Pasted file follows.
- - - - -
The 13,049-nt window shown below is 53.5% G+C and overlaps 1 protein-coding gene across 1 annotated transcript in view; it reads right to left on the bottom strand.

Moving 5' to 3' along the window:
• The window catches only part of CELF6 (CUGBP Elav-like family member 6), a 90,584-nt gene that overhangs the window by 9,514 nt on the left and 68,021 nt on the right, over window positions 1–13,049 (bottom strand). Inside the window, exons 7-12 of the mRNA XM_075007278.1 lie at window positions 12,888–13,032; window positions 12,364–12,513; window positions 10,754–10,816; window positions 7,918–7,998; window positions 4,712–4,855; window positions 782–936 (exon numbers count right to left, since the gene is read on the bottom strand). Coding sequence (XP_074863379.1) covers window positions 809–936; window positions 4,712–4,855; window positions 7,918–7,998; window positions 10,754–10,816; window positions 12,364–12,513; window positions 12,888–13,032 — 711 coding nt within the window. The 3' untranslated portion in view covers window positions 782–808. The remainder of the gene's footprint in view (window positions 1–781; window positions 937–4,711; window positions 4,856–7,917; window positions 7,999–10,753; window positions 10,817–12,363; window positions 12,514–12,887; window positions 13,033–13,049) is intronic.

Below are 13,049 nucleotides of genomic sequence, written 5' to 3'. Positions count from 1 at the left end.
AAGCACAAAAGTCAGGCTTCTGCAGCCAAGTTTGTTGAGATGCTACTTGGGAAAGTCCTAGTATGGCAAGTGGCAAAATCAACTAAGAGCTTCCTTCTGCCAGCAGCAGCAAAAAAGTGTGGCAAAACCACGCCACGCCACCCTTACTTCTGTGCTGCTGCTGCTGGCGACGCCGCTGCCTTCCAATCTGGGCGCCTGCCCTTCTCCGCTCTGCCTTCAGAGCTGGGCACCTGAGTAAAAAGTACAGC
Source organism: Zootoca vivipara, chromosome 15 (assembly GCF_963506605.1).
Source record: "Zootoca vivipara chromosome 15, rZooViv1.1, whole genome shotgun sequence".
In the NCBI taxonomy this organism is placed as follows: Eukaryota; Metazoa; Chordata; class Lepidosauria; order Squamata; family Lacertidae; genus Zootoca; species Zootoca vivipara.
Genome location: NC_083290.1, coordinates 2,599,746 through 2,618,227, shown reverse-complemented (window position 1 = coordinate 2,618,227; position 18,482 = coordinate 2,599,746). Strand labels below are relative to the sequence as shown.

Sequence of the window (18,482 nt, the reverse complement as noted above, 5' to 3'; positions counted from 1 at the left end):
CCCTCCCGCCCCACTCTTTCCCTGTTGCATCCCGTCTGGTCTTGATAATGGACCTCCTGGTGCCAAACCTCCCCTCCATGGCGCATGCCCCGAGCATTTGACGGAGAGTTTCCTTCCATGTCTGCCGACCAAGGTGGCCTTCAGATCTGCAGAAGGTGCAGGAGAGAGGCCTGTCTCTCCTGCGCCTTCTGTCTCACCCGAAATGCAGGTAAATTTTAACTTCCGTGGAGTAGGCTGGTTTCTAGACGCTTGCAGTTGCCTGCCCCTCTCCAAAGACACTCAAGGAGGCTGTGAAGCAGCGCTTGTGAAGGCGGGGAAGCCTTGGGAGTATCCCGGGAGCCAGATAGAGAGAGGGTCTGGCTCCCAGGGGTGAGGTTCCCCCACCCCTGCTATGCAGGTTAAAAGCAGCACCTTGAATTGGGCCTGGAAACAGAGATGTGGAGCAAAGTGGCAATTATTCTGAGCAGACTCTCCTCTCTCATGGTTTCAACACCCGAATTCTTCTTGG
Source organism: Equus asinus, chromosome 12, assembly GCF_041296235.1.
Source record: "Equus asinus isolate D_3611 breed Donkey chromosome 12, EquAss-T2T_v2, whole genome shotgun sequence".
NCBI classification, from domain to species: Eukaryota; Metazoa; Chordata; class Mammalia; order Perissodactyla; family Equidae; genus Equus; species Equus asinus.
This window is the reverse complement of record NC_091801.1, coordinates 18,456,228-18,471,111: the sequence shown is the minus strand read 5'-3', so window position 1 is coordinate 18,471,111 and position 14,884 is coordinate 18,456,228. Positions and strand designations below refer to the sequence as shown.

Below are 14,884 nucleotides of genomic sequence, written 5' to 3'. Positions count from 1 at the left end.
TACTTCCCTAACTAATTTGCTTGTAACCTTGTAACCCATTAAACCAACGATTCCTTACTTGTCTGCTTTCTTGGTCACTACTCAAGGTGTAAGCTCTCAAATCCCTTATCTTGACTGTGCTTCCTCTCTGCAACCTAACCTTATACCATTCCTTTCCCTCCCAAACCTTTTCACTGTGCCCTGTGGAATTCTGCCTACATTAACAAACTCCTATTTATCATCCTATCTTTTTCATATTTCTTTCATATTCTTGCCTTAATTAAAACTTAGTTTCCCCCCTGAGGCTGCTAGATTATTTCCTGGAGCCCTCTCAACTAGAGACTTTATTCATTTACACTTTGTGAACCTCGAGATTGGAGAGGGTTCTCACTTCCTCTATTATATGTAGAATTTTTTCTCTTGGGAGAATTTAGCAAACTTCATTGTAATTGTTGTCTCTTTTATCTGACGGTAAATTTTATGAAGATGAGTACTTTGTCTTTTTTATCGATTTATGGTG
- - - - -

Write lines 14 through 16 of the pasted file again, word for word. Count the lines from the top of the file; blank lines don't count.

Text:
NCBI classification, from domain to species: Eukaryota; Metazoa; Chordata; class Mammalia; order Perissodactyla; family Equidae; genus Equus; species Equus asinus.
This window is the reverse complement of record NC_091801.1, coordinates 18,456,228-18,471,111: the sequence shown is the minus strand read 5'-3', so window position 1 is coordinate 18,471,111 and position 14,884 is coordinate 18,456,228. Positions and strand designations below refer to the sequence as shown.

Below are 14,884 nucleotides of genomic sequence, written 5' to 3'. Positions count from 1 at the left end.